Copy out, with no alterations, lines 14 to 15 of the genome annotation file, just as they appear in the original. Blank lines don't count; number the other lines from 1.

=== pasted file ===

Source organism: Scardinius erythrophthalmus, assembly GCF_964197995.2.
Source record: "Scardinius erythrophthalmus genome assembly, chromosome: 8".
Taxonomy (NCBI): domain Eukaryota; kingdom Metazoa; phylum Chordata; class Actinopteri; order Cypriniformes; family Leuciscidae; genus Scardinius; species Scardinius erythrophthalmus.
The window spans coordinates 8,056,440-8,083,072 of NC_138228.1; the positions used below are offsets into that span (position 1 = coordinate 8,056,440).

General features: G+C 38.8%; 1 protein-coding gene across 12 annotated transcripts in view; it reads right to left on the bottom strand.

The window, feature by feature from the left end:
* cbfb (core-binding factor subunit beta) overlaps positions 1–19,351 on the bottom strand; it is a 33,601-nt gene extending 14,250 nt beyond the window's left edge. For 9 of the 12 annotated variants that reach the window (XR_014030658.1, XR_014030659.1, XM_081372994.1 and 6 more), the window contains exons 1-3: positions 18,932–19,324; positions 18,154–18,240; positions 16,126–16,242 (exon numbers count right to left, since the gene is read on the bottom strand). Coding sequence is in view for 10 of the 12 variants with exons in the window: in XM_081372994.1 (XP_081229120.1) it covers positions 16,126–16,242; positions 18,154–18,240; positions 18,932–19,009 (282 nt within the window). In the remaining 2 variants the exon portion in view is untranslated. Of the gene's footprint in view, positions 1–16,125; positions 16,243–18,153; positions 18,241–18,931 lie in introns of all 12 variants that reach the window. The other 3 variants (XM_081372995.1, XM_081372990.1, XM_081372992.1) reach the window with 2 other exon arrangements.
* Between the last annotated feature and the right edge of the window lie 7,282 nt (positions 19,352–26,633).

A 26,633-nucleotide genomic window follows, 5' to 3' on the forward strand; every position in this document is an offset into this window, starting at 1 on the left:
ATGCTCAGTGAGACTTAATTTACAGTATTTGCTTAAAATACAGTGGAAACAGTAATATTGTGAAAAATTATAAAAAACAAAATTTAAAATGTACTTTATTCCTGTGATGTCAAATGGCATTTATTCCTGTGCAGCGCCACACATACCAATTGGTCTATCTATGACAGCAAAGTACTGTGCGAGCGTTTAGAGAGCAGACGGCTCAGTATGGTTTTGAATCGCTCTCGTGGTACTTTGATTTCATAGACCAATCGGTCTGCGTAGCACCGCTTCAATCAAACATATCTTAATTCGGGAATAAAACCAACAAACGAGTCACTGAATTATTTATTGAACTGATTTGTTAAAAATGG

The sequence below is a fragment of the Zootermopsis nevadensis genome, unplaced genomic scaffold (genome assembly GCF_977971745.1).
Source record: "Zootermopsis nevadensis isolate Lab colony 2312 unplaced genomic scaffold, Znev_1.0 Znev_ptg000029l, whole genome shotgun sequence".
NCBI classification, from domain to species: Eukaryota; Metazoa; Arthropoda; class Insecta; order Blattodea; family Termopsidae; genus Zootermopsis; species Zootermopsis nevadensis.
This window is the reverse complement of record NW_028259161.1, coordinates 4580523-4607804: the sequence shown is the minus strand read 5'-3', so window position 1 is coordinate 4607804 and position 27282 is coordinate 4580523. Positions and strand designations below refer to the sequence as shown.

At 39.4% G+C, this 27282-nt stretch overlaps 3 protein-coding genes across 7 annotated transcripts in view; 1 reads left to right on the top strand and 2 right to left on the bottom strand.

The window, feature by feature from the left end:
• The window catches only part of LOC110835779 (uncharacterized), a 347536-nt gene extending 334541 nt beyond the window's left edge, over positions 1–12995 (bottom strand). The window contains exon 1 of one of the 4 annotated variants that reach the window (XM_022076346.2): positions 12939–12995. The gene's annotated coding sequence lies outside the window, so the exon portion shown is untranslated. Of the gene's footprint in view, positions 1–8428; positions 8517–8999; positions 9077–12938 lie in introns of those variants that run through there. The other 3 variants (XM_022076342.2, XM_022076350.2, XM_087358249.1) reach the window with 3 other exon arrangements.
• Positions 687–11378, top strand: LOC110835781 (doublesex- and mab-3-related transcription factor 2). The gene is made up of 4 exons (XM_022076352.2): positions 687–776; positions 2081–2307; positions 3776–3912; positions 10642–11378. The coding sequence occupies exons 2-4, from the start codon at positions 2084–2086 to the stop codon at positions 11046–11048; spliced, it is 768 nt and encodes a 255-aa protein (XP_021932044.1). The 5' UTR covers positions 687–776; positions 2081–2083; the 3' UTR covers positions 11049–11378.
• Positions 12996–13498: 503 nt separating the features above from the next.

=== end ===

This window is the reverse complement of record NW_028259161.1, coordinates 4580523-4607804: the sequence shown is the minus strand read 5'-3', so window position 1 is coordinate 4607804 and position 27282 is coordinate 4580523. Positions and strand designations below refer to the sequence as shown.

At 39.4% G+C, this 27282-nt stretch overlaps 3 protein-coding genes across 7 annotated transcripts in view; 1 reads left to right on the top strand and 2 right to left on the bottom strand.